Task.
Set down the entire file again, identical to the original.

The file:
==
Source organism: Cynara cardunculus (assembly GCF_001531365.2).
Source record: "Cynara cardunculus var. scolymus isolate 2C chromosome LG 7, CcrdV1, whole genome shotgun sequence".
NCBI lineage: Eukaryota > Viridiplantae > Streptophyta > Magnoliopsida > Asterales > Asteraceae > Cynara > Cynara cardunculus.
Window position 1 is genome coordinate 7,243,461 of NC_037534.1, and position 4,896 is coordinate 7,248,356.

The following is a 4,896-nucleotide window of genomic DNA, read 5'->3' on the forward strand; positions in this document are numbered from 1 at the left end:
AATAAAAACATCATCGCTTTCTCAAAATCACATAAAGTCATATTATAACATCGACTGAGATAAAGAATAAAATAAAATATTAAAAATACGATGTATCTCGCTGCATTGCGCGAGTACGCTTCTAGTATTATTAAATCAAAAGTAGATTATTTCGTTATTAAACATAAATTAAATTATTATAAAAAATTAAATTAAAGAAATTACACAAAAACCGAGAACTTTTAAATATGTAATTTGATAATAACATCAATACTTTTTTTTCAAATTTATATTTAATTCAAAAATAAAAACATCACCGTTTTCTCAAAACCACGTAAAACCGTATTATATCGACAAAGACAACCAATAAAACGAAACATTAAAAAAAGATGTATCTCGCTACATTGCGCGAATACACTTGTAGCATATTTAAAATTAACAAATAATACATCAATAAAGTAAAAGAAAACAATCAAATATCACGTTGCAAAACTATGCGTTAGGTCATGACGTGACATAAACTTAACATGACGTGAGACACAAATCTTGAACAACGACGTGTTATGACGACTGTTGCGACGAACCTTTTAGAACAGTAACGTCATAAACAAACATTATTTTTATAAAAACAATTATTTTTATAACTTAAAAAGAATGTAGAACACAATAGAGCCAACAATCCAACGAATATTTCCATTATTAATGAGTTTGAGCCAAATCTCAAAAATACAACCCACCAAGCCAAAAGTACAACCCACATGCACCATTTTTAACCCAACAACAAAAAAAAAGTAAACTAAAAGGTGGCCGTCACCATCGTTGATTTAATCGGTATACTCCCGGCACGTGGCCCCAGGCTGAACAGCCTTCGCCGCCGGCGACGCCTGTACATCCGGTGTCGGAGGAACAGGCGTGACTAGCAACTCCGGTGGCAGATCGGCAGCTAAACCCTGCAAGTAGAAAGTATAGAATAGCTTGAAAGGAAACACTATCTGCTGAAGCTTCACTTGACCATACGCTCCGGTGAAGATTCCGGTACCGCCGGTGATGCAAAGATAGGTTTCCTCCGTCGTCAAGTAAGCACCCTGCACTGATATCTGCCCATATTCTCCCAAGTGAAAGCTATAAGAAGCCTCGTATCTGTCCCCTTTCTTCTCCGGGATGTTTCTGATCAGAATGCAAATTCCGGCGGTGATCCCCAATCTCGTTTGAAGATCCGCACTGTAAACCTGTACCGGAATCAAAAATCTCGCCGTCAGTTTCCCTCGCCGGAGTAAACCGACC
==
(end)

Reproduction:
Source organism: Cynara cardunculus (assembly GCF_001531365.2).
Source record: "Cynara cardunculus var. scolymus isolate 2C chromosome LG 7, CcrdV1, whole genome shotgun sequence".
NCBI lineage: Eukaryota > Viridiplantae > Streptophyta > Magnoliopsida > Asterales > Asteraceae > Cynara > Cynara cardunculus.
Window position 1 is genome coordinate 7,243,461 of NC_037534.1, and position 4,896 is coordinate 7,248,356.

The following is a 4,896-nucleotide window of genomic DNA, read 5'->3' on the forward strand; positions in this document are numbered from 1 at the left end:
AATAAAAACATCATCGCTTTCTCAAAATCACATAAAGTCATATTATAACATCGACTGAGATAAAGAATAAAATAAAATATTAAAAATACGATGTATCTCGCTGCATTGCGCGAGTACGCTTCTAGTATTATTAAATCAAAAGTAGATTATTTCGTTATTAAACATAAATTAAATTATTATAAAAAATTAAATTAAAGAAATTACACAAAAACCGAGAACTTTTAAATATGTAATTTGATAATAACATCAATACTTTTTTTTCAAATTTATATTTAATTCAAAAATAAAAACATCACCGTTTTCTCAAAACCACGTAAAACCGTATTATATCGACAAAGACAACCAATAAAACGAAACATTAAAAAAAGATGTATCTCGCTACATTGCGCGAATACACTTGTAGCATATTTAAAATTAACAAATAATACATCAATAAAGTAAAAGAAAACAATCAAATATCACGTTGCAAAACTATGCGTTAGGTCATGACGTGACATAAACTTAACATGACGTGAGACACAAATCTTGAACAACGACGTGTTATGACGACTGTTGCGACGAACCTTTTAGAACAGTAACGTCATAAACAAACATTATTTTTATAAAAACAATTATTTTTATAACTTAAAAAGAATGTAGAACACAATAGAGCCAACAATCCAACGAATATTTCCATTATTAATGAGTTTGAGCCAAATCTCAAAAATACAACCCACCAAGCCAAAAGTACAACCCACATGCACCATTTTTAACCCAACAACAAAAAAAAAGTAAACTAAAAGGTGGCCGTCACCATCGTTGATTTAATCGGTATACTCCCGGCACGTGGCCCCAGGCTGAACAGCCTTCGCCGCCGGCGACGCCTGTACATCCGGTGTCGGAGGAACAGGCGTGACTAGCAACTCCGGTGGCAGATCGGCAGCTAAACCCTGCAAGTAGAAAGTATAGAATAGCTTGAAAGGAAACACTATCTGCTGAAGCTTCACTTGACCATACGCTCCGGTGAAGATTCCGGTACCGCCGGTGATGCAAAGATAGGTTTCCTCCGTCGTCAAGTAAGCACCCTGCACTGATATCTGCCCATATTCTCCCAAGTGAAAGCTATAAGAAGCCTCGTATCTGTCCCCTTTCTTCTCCGGGATGTTTCTGATCAGAATGCAAATTCCGGCGGTGATCCCCAATCTCGTTTGAAGATCCGCACTGTAAACCTGTACCGGAATCAAAAATCTCGCCGTCAGTTTCCCTCGCCGGAGTAAACCGACC